Local software and digital marketing talent expands 
The next generation of agtech won’t drive productivity gains solely from mechanization as in the past. Instead this new generation will leverage state-of-the-art machine learning and artificial intelligence software. Fortunately, as I mentioned in a previous column, Stanislaus County has established itself as a software development hub, with local companies employing over 1,000 programmers. Several initiatives will further accelerate growth of the county’s software talent pool and even expand it into the Stockton area.

  • Valley Hackathon (valleyhackathon.com) a fast-growing programming contest that highlights local programmers continues to expand and draw coders into the tech community. The next event will be held at Modesto’s ValleyWorx (valleyworx.com) tech and digital design co-working space on January 26 and 27.
  • ValleyWorx now hosts a rapidly expanding coding meetup every Wednesday from 3-8 p.m. The collaboration with Free Code Camp is providing an easy entry point for developers to accelerate their growth.
  • Bay Valley Tech’s (bayvalleytech.com) coding camps and advanced software development classes taught by professional programmers will also grow the local talent pool.
  • In 2018, Bay Valley Foundation (bayvalleyfoundation.com) will begin raising money for a technology scholarship fund to provide tuition assistance to Central Valley students seeking careers in software development.
  • The Entrepreneur Lab, based in downtown Stockton’s Huddle co-working space, is a 21-week, intensive incubation program which cultivates high-growth startups.

In addition to software, the Central Valley’s digital design and marketing capabilities are also expanding rapidly.

Final Cut Media (finalcutmedia.com) saw their business and headcount triple in the last year alone. As experts in marketing strategy, design and digital video creation, they help leading brands such as Bay Area-based Fit Republic Health Clubs successfully plan and execute integrated, digital-focused marketing campaigns. Final Cut is also a trusted advisor to large organizations like Stanislaus County, developing digital/social communications strategies for their human resources and recruiting teams.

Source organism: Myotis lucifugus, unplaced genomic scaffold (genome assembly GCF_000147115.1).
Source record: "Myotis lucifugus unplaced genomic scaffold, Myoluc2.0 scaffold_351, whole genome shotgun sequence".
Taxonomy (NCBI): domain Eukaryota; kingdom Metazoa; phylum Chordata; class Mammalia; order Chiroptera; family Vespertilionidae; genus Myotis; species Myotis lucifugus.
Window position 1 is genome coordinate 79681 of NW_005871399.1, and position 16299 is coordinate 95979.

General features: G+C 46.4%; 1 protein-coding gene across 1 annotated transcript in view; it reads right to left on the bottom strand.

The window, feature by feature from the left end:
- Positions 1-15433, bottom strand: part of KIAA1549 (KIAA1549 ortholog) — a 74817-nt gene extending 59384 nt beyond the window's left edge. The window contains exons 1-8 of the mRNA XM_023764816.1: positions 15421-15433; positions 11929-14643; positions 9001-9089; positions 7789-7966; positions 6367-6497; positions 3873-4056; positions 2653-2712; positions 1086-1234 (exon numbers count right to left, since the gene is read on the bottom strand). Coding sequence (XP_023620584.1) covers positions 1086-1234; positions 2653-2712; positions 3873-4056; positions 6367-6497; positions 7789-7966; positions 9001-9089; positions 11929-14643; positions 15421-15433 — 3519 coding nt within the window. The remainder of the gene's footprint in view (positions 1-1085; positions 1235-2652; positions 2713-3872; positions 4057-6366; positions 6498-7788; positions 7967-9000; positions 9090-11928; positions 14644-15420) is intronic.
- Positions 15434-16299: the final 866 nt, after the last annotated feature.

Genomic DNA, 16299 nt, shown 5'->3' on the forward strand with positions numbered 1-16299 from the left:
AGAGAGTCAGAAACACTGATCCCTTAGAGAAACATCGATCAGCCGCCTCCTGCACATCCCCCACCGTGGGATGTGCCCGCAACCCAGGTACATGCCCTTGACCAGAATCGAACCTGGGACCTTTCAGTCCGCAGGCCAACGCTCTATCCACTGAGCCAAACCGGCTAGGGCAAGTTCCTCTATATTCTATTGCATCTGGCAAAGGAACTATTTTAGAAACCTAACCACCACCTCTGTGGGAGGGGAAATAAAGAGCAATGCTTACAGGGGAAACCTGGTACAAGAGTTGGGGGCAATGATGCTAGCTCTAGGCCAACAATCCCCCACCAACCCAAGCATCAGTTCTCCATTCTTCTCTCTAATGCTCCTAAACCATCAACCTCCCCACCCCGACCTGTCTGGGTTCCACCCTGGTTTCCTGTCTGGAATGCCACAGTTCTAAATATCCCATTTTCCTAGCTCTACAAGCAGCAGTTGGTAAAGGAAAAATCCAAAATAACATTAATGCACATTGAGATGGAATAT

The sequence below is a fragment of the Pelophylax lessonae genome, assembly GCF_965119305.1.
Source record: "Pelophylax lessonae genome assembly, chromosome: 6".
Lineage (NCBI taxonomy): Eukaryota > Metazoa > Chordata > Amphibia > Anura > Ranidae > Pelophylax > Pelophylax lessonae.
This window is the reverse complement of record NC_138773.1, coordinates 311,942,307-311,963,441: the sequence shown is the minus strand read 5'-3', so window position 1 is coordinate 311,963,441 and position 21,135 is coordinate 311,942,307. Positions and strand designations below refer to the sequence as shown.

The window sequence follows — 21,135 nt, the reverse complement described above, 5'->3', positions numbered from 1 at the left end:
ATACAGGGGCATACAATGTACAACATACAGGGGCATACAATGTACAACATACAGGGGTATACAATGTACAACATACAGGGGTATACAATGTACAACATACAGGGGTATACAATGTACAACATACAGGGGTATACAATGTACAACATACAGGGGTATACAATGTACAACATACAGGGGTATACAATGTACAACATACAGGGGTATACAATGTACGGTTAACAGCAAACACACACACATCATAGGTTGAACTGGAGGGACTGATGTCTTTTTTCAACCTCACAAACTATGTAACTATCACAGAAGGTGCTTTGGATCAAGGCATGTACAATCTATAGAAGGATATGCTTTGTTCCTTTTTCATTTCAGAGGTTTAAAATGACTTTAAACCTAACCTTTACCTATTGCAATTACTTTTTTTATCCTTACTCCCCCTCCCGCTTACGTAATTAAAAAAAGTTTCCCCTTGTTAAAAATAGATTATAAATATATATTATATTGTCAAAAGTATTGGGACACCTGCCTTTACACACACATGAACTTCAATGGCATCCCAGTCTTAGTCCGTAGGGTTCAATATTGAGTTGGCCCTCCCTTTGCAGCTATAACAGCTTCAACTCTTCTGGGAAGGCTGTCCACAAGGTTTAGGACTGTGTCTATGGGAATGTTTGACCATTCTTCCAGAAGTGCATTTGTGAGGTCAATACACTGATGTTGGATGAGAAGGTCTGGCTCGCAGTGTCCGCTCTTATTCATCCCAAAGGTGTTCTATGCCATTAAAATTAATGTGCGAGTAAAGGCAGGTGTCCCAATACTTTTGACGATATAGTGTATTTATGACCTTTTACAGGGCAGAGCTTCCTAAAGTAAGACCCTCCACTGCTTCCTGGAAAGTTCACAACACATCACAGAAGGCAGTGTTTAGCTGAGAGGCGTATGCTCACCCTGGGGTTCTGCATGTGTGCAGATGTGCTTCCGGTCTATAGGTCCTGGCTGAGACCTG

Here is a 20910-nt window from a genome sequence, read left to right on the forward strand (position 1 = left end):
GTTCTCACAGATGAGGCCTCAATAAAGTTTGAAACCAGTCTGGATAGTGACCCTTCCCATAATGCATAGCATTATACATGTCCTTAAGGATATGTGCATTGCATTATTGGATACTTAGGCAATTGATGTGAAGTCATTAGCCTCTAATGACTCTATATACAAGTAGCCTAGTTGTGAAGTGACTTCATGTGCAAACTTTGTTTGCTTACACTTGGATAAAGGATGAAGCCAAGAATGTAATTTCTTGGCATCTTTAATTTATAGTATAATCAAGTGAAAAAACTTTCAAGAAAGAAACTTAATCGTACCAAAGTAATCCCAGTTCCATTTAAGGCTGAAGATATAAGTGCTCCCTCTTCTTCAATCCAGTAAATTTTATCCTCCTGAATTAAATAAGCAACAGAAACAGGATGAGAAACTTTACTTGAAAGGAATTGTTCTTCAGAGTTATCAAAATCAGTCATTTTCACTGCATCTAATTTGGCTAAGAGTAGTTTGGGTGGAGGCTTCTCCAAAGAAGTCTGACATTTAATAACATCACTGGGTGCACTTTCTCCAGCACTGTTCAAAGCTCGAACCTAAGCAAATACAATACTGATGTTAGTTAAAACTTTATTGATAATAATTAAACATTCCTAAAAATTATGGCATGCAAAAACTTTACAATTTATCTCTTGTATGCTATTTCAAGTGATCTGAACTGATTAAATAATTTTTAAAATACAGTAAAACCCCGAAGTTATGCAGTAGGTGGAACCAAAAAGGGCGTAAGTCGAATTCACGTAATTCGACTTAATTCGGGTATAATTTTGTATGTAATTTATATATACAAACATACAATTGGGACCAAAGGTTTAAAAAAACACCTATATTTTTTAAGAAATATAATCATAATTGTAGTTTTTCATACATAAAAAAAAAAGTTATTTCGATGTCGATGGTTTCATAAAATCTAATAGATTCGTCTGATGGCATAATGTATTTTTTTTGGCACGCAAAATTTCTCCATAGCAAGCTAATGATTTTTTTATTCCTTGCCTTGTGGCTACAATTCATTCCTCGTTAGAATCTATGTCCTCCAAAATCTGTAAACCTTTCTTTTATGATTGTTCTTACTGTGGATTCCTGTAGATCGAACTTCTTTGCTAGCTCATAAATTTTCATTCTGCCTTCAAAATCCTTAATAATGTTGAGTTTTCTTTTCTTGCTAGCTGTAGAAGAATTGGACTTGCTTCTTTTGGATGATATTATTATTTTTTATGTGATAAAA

Mike Daniel, Partner and Chief Marketing Officer at Final Cut, advises companies to build a solid digital content/distribution strategy and then leverage data to create an effective lead funnel. Final Cut’s success is further driving rapid tech and digital marketing growth in the Valley.

Expanding Bay Area companies bring more high-paying tech jobs
Bay Area technology firms winning in the global marketplace have created tremendous wealth in the form of profits, salaries and stock options. The resulting competition for tech workers and housing have raised salaries but diminished affordable housing in the San Francisco/San Jose region.

Some communities now require an annual income of $218,000 to qualify for a median-priced home.

Tech firms looking for relief have traditionally expanded out of state to destinations such as Denver, Austin and Seattle. The recent surge in Central Valley software talent, however, is beginning to catch the attention of Bay Area companies.

The Modesto/Stockton area now has both affordable housing and tech talent, making the region an attractive option for Bay Area companies who want to keep satellite offices closer to home.

American Medical Response, Novo Technologies and Oportun have all been expanding and hiring software professionals in their Modesto offices. Recently, Varsity Technologies (varsitytechnologies.com), a San Francisco-based company providing outsourced IT services to organizations that want to make a difference (non-profits, schools and healthcare organizations) opened a second office in Modesto within the ValleyWorx tech co-working space.

Local businesses and techies are thrilled to have Varsity bring their expertise and jobs to our community and are confident more Bay Area companies will see the value of investing in our region and our people in 2018.

Personal income seeing growth throughout Central Valley, State

December 18, 2017

By NORA HESTON TARTE
Business Journal Writer

Are Central Valley households earning more?

According to the U.S. Bureau of Economic Analysis, personal income experienced growth in 2016 in San Joaquin, Stanislaus and Merced counties.

San Joaquin led the charge, coming in above state and national averages at 5 percent personal income growth from 2015 to 2016. Stanislaus County and Merced County came in at 3.6 and 2.1 percent, respectively.

California counties enjoyed an average of 3.7 percent gains in personal income in 2016 and nationwide averages were 2.3 percent.

Personal income refers to all money made by people in the U.S., including total earnings from wages, investment enterprises and other ventures.

These numbers are part of a nationwide trend the BEA reported has continued in 2017, with personal income in the U.S. growing $65.1 billion, or 0.4 percent, in October.

In the second quarter of 2017, California personal incomes grew 0.7 percent on average after increasing 1.4 percent in the first quarter, according to estimates released by the Bureau of Economic Analysis.